Being a product, service or concept, a brand publicly distinguishes an organization’s products or services from competition and relates its reputation to consumer needs and expectations in local and global markets. Typically being uniquely marketed, authentic and distinctive, a brand name portrays the positioning of a firm in relation to its competitors, but also the personality of the firm in consumers’ minds. In the psychology of Marketing, particular brands are related to a particular emotional stimulus that is constant and repetitive. Consumers’ brains respond easier to well-recognized brands. This explains why in the minds of consumers Lexus echoes pursuit of perfection, Apple, innovation and design and Sony, amazing game consoles.
A strong brand stimulates certain expectations that need to be met. Consumer expectations are shaped based on numerous factors that relate to their direct or indirect past buying experience, brand associations, the firm’s promotional and communication policies, the competitors’ positioning, individual beliefs about the firm, word-of-mouth, and price. It is interesting how price is the last factor consumers consider as important when they enter into a purchase decision. This is because what they primarily hope for is to satisfy their expectations by trusting a brand they feel is reliable and strong. In this context, brand loyalty occurs as a result of customer satisfaction. Consumers commit to a preferable brand based on favorable attitudes and behavioral responses rather than on price preferences.
> Behavioral brand loyalty
According to the traditional hierarchy of effects model, marketing communications audiences respond to brand messages in a structured way. Consumers act cognitively (thinking), affectively (feeling), and conatively (doing) and brand loyalty evolves as a result of customer satisfaction, expressed in repeated purchases. In this context, behavioral brand loyalty develops through a step-wise process that ranges from product awareness to actual purchase. Integrated brand communications attain different communication goals at each step of the process and reward brand loyalty. In return, consumers express their loyalty by repeated purchases, which, however, are purely based on customer satisfaction. Therefore, if customer perceptions about the firm change, the firm’s branding strategy may fail in the context of brand loyalty.
> Attitudinal brand loyalty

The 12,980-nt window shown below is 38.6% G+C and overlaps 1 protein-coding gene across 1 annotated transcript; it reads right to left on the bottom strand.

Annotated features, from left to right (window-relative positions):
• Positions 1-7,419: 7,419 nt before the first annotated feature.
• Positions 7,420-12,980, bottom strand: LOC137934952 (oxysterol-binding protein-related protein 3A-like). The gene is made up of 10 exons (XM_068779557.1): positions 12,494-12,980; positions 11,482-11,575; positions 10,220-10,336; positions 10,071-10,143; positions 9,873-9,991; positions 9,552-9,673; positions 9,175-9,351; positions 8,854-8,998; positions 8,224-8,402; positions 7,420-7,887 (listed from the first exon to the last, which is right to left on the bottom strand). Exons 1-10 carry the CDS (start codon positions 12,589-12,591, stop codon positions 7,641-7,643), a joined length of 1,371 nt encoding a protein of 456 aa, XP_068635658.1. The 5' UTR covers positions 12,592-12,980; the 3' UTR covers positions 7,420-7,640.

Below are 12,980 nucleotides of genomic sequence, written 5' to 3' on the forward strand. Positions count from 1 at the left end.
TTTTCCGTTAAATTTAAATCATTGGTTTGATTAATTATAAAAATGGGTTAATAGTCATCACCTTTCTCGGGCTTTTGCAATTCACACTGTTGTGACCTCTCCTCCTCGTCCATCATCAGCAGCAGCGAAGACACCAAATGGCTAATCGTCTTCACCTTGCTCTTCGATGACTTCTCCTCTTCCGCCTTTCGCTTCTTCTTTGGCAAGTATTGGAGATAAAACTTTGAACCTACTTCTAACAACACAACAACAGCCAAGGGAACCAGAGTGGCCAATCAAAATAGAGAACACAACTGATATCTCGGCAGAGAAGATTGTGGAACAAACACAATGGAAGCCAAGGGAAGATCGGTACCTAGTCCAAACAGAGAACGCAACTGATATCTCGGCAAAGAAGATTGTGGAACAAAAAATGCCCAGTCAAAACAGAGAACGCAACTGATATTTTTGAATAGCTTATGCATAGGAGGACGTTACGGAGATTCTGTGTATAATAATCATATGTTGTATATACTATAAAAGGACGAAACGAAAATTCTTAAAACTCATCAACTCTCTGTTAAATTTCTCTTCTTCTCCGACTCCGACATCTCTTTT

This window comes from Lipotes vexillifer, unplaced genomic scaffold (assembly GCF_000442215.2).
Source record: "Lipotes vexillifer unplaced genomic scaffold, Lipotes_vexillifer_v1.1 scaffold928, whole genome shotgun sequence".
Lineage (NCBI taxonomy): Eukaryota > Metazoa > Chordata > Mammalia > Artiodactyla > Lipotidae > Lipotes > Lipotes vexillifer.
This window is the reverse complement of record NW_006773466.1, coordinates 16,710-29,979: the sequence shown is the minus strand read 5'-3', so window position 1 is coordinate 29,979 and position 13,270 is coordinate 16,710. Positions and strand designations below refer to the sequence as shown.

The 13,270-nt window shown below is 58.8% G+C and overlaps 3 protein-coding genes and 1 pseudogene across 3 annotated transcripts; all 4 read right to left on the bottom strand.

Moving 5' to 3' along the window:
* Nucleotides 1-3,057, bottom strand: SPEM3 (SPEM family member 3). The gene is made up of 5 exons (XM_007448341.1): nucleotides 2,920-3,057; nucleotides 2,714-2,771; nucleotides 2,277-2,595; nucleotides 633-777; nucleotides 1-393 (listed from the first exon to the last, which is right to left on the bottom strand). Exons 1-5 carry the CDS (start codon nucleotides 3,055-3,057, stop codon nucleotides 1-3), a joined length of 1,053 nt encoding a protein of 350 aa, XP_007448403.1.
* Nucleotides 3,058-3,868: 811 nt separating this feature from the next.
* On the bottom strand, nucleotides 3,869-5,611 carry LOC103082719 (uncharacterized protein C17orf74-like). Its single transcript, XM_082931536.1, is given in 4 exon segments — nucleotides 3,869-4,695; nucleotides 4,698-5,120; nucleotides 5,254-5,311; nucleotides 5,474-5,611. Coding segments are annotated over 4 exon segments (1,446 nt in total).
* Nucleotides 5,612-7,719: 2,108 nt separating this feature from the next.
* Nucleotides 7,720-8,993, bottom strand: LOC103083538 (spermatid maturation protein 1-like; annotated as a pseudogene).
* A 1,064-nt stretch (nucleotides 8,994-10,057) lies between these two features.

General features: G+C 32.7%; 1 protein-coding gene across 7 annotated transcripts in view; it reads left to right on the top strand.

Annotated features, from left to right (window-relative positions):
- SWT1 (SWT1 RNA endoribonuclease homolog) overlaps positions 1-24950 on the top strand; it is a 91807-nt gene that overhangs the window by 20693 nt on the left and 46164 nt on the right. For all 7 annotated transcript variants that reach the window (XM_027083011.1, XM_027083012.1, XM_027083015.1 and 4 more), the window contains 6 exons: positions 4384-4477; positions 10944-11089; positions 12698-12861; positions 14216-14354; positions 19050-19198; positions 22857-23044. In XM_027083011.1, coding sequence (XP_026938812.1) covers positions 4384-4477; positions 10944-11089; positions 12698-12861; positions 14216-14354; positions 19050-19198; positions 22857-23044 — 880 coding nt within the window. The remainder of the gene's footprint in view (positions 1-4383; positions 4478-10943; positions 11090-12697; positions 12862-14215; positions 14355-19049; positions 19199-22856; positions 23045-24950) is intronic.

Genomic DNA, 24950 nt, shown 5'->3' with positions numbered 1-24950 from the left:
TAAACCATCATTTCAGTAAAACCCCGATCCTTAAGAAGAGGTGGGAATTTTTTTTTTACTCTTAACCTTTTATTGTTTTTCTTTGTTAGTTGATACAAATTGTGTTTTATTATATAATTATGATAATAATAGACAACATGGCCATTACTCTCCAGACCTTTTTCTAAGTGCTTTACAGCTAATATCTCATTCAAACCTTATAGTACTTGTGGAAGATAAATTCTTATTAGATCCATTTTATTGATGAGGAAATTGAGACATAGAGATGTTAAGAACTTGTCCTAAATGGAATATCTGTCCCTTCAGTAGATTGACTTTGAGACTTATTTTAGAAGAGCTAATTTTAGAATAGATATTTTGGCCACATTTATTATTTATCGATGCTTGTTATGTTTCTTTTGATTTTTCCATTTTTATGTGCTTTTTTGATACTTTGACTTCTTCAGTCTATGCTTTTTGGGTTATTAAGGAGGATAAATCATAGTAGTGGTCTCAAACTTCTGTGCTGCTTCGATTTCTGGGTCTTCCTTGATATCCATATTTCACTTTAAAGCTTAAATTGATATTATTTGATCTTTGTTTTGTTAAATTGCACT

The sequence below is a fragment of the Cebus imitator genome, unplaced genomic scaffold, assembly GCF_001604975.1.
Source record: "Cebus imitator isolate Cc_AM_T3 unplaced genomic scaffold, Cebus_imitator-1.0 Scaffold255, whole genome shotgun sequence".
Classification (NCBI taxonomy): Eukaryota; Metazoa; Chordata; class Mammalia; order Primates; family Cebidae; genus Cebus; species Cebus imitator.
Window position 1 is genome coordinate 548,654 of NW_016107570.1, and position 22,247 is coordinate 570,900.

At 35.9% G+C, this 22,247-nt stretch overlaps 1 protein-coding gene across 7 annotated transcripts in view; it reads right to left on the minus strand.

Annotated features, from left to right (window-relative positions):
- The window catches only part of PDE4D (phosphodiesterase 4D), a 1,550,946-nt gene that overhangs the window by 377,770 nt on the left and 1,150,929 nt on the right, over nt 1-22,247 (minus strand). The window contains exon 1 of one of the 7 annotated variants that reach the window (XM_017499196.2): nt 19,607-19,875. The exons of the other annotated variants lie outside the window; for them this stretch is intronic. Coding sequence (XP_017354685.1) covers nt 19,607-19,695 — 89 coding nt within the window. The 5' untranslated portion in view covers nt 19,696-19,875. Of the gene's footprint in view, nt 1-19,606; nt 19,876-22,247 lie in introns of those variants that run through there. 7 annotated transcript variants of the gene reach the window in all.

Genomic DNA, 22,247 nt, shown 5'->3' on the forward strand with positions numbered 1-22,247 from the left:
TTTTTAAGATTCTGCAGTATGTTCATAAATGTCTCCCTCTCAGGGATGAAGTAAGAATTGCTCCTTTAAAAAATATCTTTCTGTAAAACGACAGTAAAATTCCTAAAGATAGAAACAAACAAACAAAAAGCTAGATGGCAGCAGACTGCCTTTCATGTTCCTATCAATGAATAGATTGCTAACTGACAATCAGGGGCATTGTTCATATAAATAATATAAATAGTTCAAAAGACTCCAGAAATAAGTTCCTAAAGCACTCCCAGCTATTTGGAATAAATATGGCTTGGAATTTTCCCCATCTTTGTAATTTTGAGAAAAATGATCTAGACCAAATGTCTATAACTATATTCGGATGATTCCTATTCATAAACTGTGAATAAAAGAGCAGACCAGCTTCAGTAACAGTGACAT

In the Psychology of Marketing, consumers’ attitudes are stronger towards larger brands because they consider them as ‘prospects’ as opposed to weaker brands that are considered ‘vulnerables’. ‘Prospects’ brands tend to increase their market share because consumers express a favorable attitude which is reflected with a long-term preference or commitment towards their products or services. In this context, consumers express an extreme attitude towards specific brands, known as brand insistence. Brand insistence often explains why consumers resist changing their attitude towards preferable brands, which leads to persistent attitudinal durability, attitude extremity, and ultimately, attitudinal brand loyalty.
Both behavioral and attitudinal brand loyalty are subject to the impact of advertising. Typically, the volume of purchase of loyal customers is directly proportional to the increase of advertising. In contrast, increased advertising does not affect non-loyal customers. In effect, advertising sets a framework that shapes the minds of consumers in relation to the brand usage experience, helping them to focus on the positive attributes of the brand. In this context, advertising stimulates positive feelings about a brand and creates expectations about the brand. After the usage experience, and provided the expectations are met, all prior advertising impact turns into brand loyalty because consumers can make sense of their experience with the brand.
The benefits of brand loyalty are significant both for consumers and companies. Loyal consumers are less-price sensitive and, therefore, willing to pay a higher price for a product or service. Feeling comfortable when buying a particular brand and conveying a message of achieved expectation, loyal customers are strong advocates of the brand influencing the decision making of other people. Besides, loyal customers typically have a higher tolerance for mistakes because they have a high degree of credibility towards a particular brand.
For companies, brand loyalty leads to increased market share and higher profitability through word of mouth advertisement and enhanced reputation. Improved reputation lowers vulnerability to competitive marketing actions and increases marketing communication effectiveness, ultimately increasing shareholder value and generating more brand extension opportunities.
A strong brand is more than just a logo or a name; it’s a promise that can be trusted. Brand loyalty is the result of customer satisfaction and commitment. Loyal customers trust the company and act as reference groups increasing the firm’s status and success.